cLass lunch 
{

    private:
          float cost;
          int  calories;
     public:
          lunch ();
          void set cost (float c);
          void set calories (int c);
};
 luncn: :lunch ()
{
      cost =0.0;
      calories =0;
}
void :  :lunchdisplay()
{
     cout <<"lunch costs"<<cost<<endl;
     cout<<"it has"<<calories<<"calories<<"calories"<<endl;
}
void: :lunch: :setcost (float c)
{
       cost += c;
}
void lunch: :set calories (int c)
{
      calories += c;
}
Comments
Wow. Code. No code tags. Got a question?

Read this, then try again.

That being said, I'm going to guess that you would post something like " it doesn't work", so I'll try to go over the obvious mistakes with you: cLass lunch is invalid. Needs to be class lunch . C++ is a case-sensitive language.

In your constructor for lunch, luncn: :lunch () needs to be lunch::lunch() . And on that note, when defining the member functions for your class, they should be in the format type classname::functionname(type1 param1, . . . type(n-1) param(n-1)) , where type is the return type of the function, such as int, bool, or void; classname is the name of the class who's member function you're writing; functionname is the name of the function as declared in the class; and type(n-1) and param(n-1) are just the parameter assigned to the function.

Beyond that, I'd say check out this link for some practice problems to do in C++.

Read this, then try again.

That being said, I'm going to guess that you would post something like " it doesn't work", so I'll try to go over the obvious mistakes with you: cLass lunch is invalid. Needs to be class lunch . C++ is a case-sensitive language.

In your constructor for lunch, luncn: :lunch () needs to be lunch::lunch() . And on that note, when defining the member functions for your class, they should be in the format type classname::functionname(type1 param1, . . . type(n-1) param(n-1)) , where type is the return type of the function, such as int, bool, or void; classname is the name of the class who's member function you're writing; functionname is the name of the function as declared in the class; and type(n-1) and param(n-1) are just the parameter assigned to the function.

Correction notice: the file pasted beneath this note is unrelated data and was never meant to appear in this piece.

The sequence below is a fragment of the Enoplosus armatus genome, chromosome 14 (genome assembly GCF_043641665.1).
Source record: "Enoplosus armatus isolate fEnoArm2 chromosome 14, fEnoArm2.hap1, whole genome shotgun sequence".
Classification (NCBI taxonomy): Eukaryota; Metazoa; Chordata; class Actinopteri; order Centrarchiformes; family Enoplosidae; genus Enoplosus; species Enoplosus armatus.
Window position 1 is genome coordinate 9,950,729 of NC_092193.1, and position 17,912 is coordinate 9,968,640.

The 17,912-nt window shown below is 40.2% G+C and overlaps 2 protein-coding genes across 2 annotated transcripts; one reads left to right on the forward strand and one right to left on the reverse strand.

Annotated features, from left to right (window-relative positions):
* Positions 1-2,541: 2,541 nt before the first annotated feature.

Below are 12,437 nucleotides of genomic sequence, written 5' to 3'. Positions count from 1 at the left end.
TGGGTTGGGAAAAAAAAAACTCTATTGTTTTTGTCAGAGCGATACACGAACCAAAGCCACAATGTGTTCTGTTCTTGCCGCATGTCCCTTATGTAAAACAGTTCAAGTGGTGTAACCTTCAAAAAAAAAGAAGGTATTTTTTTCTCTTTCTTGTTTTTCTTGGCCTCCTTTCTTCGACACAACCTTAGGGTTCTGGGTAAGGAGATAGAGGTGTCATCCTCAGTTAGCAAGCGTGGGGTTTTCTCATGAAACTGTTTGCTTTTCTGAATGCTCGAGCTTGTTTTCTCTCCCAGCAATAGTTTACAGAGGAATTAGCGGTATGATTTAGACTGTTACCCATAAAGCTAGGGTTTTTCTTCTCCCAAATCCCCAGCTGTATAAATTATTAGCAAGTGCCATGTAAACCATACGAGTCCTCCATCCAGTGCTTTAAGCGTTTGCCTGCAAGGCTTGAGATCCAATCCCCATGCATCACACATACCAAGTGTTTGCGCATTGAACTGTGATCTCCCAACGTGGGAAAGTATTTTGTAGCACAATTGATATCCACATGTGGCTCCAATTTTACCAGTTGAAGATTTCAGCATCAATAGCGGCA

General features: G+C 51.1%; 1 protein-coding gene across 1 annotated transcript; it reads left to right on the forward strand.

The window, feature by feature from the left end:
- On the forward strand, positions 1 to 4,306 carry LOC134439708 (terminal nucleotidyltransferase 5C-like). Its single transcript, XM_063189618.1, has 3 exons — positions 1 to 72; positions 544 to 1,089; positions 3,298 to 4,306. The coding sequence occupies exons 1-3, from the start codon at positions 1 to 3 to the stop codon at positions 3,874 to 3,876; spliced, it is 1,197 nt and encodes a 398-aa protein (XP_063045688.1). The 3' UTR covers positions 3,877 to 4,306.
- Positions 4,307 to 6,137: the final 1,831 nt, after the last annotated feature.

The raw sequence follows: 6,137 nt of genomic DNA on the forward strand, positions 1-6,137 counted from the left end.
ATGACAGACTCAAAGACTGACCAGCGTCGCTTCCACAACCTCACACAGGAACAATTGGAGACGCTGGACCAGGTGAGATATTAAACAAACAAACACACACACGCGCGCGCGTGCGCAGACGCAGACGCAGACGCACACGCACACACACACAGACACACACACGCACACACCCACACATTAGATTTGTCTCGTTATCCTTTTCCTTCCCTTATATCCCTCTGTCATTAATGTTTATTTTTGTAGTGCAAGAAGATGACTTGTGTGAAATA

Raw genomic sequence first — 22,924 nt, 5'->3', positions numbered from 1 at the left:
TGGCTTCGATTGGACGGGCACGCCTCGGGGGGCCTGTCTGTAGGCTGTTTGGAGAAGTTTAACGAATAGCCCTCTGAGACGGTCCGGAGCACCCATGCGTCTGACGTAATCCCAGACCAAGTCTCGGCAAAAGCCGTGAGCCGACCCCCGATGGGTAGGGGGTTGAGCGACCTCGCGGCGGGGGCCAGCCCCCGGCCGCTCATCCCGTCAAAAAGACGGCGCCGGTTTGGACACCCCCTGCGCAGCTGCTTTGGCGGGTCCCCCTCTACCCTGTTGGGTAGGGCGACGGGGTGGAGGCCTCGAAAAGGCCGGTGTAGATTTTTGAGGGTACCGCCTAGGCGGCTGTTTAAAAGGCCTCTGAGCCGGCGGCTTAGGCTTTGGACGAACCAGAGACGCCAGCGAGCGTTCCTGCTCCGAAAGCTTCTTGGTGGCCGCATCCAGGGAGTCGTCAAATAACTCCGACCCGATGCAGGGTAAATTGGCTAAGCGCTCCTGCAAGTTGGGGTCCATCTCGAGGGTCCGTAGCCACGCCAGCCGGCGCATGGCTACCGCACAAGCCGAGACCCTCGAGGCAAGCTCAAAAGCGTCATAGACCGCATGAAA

Beyond that, I'd say check out this link for some practice problems to do in C++.

I want the user to enter as many food items as they wish.When the user is done entering food items ,display the total number of food items,the total cost of thelunch and the total number of calories .

I want the user to enter as many food items as they wish.When the user is done entering food items ,display the total number of food items,the total cost of thelunch and the total number of calories .

Ok, so what doesn't your program do that it should do? What have you tried to fix those problems ? (Hint: we are not going to write your program for you. That your job, not ours. )

Ok I agree with u but i need some held with member function definition, do i have to use int main after member function definition

you can code member functions either before or after main(). If they are coded after, then you have to provide function prototypes at the beginning of your program. For example lets say you want to write a function foo that takes an int argument and returns an int. Code it like this:

#include <blabla>

// function prototype
int foo(int);

int main()
{
   // blabla
   return 0;
}

int foo(int n)
{
  // blabla
  return 0;
}

see google for more detailed tutorials

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